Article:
Allergies in Infants and Children
Any child may become allergic, but children from a family with a history of allergies are more likely to develop allergies themselves. An infant’s allergic reaction is caused by an overreaction by his immune system. The immune system is developed to fight off illnesses, but sometimes it reacts to something harmless, like pollen or pet dander, as if it were an invading virus, parasite, or bacteria. The immune system overproduces protective proteins called antibodies. This overproduction causes swelling and inflammation of tissues such as the nasal passages. Your baby’s allergic reaction can recur whenever he’s exposed to whatever triggered it.
Once developed, allergies can show up in many different ways, including:
- Skin rashes (atopic dermatitis or eczema)
- Allergic rhinitis (also known as “hay fever”)
- Food allergies
- Chronic nasal congestion
- Itchy skin, eyes, or nose
- Dark, purple or blue skin under the eyes
- Constantly runny nose (Usually a cold will clear up within 7-10 days. If your child’s runny nose persists with clear or yellow-tinted mucus for longer, it may be a sign of allergic reaction.)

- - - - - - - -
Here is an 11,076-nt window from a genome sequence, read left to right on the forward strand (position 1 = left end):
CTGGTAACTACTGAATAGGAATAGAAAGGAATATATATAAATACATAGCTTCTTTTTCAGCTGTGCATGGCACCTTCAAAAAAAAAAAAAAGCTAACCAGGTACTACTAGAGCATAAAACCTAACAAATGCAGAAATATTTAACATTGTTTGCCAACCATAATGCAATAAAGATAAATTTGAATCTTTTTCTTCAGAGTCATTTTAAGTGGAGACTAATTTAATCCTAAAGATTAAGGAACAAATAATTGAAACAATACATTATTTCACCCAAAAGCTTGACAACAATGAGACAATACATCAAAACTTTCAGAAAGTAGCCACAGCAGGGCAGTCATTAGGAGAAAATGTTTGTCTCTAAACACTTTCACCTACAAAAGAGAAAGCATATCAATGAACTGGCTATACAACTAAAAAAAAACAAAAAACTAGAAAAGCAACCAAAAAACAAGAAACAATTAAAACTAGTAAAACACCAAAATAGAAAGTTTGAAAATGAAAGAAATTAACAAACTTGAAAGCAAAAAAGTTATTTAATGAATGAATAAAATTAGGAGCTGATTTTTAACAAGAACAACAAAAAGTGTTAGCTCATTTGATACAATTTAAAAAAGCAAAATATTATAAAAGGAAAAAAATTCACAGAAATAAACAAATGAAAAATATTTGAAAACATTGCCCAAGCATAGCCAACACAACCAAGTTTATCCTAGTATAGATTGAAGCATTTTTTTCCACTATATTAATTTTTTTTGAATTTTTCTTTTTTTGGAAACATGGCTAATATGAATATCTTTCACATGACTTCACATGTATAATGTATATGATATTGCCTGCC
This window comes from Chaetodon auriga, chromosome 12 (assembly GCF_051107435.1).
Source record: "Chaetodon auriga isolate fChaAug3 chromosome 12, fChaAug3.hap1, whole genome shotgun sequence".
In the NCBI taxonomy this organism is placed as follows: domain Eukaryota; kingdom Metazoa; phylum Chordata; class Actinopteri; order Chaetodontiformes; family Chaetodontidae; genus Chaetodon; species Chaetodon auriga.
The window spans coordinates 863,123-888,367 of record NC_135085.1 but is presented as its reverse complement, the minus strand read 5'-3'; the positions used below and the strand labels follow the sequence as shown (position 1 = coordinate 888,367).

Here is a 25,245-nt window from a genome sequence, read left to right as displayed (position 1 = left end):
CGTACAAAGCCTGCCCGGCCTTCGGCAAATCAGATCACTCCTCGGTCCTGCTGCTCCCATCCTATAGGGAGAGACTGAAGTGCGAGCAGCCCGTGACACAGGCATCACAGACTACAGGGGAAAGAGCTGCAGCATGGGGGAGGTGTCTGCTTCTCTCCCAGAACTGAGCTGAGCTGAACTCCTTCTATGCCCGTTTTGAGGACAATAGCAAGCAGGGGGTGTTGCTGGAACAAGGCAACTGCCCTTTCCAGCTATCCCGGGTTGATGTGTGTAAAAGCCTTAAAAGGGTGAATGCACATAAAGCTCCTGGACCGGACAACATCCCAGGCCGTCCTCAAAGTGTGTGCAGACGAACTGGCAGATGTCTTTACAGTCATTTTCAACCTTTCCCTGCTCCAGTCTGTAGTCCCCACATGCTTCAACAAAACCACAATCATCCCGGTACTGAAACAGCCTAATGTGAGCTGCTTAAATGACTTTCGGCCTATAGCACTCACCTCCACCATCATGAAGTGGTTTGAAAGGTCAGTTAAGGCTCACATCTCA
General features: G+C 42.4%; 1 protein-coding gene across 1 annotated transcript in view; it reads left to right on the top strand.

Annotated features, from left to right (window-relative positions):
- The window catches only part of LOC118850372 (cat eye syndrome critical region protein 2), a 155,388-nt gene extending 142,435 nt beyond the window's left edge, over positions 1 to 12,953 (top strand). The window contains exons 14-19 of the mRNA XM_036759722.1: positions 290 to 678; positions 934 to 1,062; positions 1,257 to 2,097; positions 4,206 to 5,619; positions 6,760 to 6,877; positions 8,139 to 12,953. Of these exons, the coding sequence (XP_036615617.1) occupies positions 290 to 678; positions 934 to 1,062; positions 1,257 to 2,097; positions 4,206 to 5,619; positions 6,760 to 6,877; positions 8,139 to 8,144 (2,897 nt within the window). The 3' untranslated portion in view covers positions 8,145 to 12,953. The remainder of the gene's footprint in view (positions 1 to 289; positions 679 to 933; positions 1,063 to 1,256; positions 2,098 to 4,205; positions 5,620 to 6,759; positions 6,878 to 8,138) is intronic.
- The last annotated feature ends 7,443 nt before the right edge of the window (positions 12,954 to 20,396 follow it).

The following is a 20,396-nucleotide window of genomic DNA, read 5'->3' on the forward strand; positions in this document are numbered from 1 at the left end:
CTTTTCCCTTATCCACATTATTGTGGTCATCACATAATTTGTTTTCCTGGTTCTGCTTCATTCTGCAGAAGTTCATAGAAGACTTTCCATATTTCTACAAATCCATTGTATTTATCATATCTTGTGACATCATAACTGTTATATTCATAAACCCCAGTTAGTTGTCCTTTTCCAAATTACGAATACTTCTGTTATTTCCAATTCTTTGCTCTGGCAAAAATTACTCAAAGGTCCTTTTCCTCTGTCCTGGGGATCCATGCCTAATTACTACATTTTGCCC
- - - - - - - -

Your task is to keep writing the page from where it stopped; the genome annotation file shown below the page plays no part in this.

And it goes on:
Allergic rhinitis is the most common of all childhood allergies. It causes runny, itchy nose, sneezing, postnasal drip and nasal congestion (blockage). The child with allergies may also have itchy, watery and red eyes and chronic ear problems. These allergy problems can occur at any time of the year — seasonally or year-round.
Common Allergic Problems in Infants and Children
The following is an overview of potential problems for children with allergic reactions. Early identification of allergic reaction in your child will improve their quality of life, minimize missed school days for your child and work days for you.
Allergies are the most common cause of chronic nasal congestion in children. Sometimes when a child’s nose is so congested or blocked, he or she breathes through the mouth, especially while sleeping. This can also cause fitful sleep that leaves the child tired the next day.
If the congestion and mouth breathing are left untreated, they can cause abnormal changes the way the teeth and the bones of the face grow. Early treatment of the allergies causing the congestion may prevent these problems.
Allergy and ear infections
Allergies can cause inflammation in the ear and may encourage fluid build-up that can lead to ear infections and decreased hearing. If this happens when the child is learning to talk, poor speech development may result. Allergies can cause earaches as well as ear itching, popping, and fullness (“stopped up ears”). Anyone with these symptoms should be considered for allergy testing and treatment.